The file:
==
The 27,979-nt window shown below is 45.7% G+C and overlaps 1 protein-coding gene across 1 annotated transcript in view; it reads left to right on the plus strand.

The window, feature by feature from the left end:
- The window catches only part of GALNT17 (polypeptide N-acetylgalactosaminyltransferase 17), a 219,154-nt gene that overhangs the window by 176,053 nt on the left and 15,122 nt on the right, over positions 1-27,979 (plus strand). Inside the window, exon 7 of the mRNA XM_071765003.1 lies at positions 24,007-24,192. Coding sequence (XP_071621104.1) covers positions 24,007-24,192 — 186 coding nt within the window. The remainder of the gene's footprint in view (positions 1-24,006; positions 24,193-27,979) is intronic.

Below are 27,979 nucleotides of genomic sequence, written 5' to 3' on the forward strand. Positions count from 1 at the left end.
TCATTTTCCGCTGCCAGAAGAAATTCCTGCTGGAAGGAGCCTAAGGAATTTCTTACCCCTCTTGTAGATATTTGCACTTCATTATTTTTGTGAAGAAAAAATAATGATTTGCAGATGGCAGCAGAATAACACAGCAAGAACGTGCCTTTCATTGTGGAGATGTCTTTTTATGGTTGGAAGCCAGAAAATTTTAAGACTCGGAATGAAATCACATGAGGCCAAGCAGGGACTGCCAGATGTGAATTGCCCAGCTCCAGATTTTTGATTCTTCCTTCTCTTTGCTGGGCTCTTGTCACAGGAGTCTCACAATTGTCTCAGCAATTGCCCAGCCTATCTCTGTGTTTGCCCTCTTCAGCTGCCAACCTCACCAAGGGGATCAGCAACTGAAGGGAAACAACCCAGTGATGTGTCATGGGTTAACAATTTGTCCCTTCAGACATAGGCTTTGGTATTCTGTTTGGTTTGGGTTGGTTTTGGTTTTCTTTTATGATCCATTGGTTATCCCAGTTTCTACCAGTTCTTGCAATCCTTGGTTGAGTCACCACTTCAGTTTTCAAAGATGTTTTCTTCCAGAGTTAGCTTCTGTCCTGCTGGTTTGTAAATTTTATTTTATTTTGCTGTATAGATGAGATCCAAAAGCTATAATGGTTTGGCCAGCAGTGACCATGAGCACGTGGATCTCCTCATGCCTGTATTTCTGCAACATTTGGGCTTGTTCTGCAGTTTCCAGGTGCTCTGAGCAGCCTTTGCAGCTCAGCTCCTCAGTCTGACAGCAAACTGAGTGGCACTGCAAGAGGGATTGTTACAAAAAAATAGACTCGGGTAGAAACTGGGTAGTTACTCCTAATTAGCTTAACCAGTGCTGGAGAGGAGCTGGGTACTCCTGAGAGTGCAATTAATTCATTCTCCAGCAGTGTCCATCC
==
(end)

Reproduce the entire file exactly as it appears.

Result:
The 27,979-nt window shown below is 45.7% G+C and overlaps 1 protein-coding gene across 1 annotated transcript in view; it reads left to right on the plus strand.

The window, feature by feature from the left end:
- The window catches only part of GALNT17 (polypeptide N-acetylgalactosaminyltransferase 17), a 219,154-nt gene that overhangs the window by 176,053 nt on the left and 15,122 nt on the right, over positions 1-27,979 (plus strand). Inside the window, exon 7 of the mRNA XM_071765003.1 lies at positions 24,007-24,192. Coding sequence (XP_071621104.1) covers positions 24,007-24,192 — 186 coding nt within the window. The remainder of the gene's footprint in view (positions 1-24,006; positions 24,193-27,979) is intronic.

Below are 27,979 nucleotides of genomic sequence, written 5' to 3' on the forward strand. Positions count from 1 at the left end.
TCATTTTCCGCTGCCAGAAGAAATTCCTGCTGGAAGGAGCCTAAGGAATTTCTTACCCCTCTTGTAGATATTTGCACTTCATTATTTTTGTGAAGAAAAAATAATGATTTGCAGATGGCAGCAGAATAACACAGCAAGAACGTGCCTTTCATTGTGGAGATGTCTTTTTATGGTTGGAAGCCAGAAAATTTTAAGACTCGGAATGAAATCACATGAGGCCAAGCAGGGACTGCCAGATGTGAATTGCCCAGCTCCAGATTTTTGATTCTTCCTTCTCTTTGCTGGGCTCTTGTCACAGGAGTCTCACAATTGTCTCAGCAATTGCCCAGCCTATCTCTGTGTTTGCCCTCTTCAGCTGCCAACCTCACCAAGGGGATCAGCAACTGAAGGGAAACAACCCAGTGATGTGTCATGGGTTAACAATTTGTCCCTTCAGACATAGGCTTTGGTATTCTGTTTGGTTTGGGTTGGTTTTGGTTTTCTTTTATGATCCATTGGTTATCCCAGTTTCTACCAGTTCTTGCAATCCTTGGTTGAGTCACCACTTCAGTTTTCAAAGATGTTTTCTTCCAGAGTTAGCTTCTGTCCTGCTGGTTTGTAAATTTTATTTTATTTTGCTGTATAGATGAGATCCAAAAGCTATAATGGTTTGGCCAGCAGTGACCATGAGCACGTGGATCTCCTCATGCCTGTATTTCTGCAACATTTGGGCTTGTTCTGCAGTTTCCAGGTGCTCTGAGCAGCCTTTGCAGCTCAGCTCCTCAGTCTGACAGCAAACTGAGTGGCACTGCAAGAGGGATTGTTACAAAAAAATAGACTCGGGTAGAAACTGGGTAGTTACTCCTAATTAGCTTAACCAGTGCTGGAGAGGAGCTGGGTACTCCTGAGAGTGCAATTAATTCATTCTCCAGCAGTGTCCATCC